Q. I have been in receipt of Employment and Support Allowance for the past two years, I got a letter saying that as I have been receiving it for over 365 days it is going to stop. Is this correct?
A. From October 31 you may be affected if you’re getting contribution-based Employment and Support Allowance (ESA).
What do the changes mean for you?
If you’re getting contributory ESA in the Work-related Activity Group, you’ll lose your contributory ESA after 365 days.
Time spent in this group before the introduction of the rule also counts towards the time limit. So if you have already been getting contributory ESA in the Work-related Activity Group for 365 days or more on when the regulation is introduced, your contributory ESA will stop immediately.
Time limiting does not affect claimants in the Support Group and/or if you’re getting income-related ESA.
If you’re in the Work-related Activity Group and getting both contributory and income-related ESA, the contributory element will stop after 365 days. Your income-related ESA will continue and be adjusted to cover the loss, provided your other income and your capital remain the same.
If you’re getting contributory ESA but not income-related ESA, you may become eligible for income-related ESA when your contributory ESA stops.
Income-related ESA is means tested, so the amount you get depends on your income and capital and on the income and capital of your partner, if you have one.
You may also become eligible for other benefits such as housing benefit, housing benefit for rates or tax credits or an increase in these benefits if you are already claiming them.
National Insurance credits if your contributory ESA ends
If your contributory ESA comes to an end due to time limiting, you can continue to get National Insurance credits on the grounds of limited capability for work. This will protect your National Insurance contribution record.
What to do now
The ESA Centre will write to you before your benefit stops to tell you of the change in your entitlement and ask if you want to be considered for income-related ESA.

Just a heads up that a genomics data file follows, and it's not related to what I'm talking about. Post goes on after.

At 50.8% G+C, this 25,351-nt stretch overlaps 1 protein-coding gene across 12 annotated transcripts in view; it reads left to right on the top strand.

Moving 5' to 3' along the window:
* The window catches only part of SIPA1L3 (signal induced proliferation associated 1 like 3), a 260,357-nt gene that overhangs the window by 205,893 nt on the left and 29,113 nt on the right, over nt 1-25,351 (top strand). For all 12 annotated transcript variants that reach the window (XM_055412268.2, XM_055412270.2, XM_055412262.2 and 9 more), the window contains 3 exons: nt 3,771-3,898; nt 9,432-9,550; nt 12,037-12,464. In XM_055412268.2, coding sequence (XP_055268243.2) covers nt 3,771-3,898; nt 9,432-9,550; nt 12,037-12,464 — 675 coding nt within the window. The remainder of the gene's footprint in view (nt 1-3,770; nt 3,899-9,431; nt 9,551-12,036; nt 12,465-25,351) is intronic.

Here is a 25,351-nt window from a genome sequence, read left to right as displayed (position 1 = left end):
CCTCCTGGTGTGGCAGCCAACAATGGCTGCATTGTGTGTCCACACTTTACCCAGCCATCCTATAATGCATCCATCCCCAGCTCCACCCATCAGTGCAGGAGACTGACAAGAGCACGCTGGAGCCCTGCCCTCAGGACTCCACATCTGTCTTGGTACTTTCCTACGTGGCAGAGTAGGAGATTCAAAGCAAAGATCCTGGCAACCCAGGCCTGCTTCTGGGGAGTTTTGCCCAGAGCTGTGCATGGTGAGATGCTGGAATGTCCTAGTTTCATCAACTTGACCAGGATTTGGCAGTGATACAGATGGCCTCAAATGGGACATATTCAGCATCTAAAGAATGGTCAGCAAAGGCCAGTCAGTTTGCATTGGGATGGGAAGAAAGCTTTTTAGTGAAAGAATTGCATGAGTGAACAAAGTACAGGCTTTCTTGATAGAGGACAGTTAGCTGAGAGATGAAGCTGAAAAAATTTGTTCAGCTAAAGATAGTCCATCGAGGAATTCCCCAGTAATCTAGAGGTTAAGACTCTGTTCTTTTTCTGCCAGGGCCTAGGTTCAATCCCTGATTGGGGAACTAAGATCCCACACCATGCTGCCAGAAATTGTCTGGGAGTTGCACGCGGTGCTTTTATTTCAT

If you might be eligible for income-related ESA when your contributory ESA stops, but you are not getting it now, make sure that you provide the ESA Centre with up-to-date details of your income and capital. This will ensure that they have all the information that they need to transfer you on to income-related ESA when the time comes.
If you are getting contributory ESA in the Work-related Activity Group but you have a health condition that is getting worse, you might become eligible to be placed in the Support Group instead.
This would mean that your contributory ESA would not be time limited. If you think this might apply to you, you would have to show that your health had got worse since your last assessment. You need to contact the ESA Centre and ask for a review of your case, providing extra medical evidence. You may be asked to attend a further Work Capability Assessment.
Before deciding to proceed with this option get specialist advice from your local Citizens Advice as this could put you at risk of being found fit for work.
If you aren’t entitled to income-related ESA or you are entitled to it but at a lower rate than you were getting with contributory ESA, you will be entitled to a supplementary payment equal to the financial loss. The payments will be made for up to a year, as long as you continue to provide medical evidence that you are not fit for work.
You do not need to apply. The supplementary team will contact you if you are eligible.
This payment is not ESA and is not a benefit. It is not taxable and should not count as income for means tested benefits.
If you have received a letter and you are unsure on your options, contact your local Citizens Advice so as a full benefit check can be completed.
Get free, confidential and independent advice from your nearest Citizens Advice at www.citizensadvice.co.uk or for further information go to www.citizensadvice.org.uk/nireland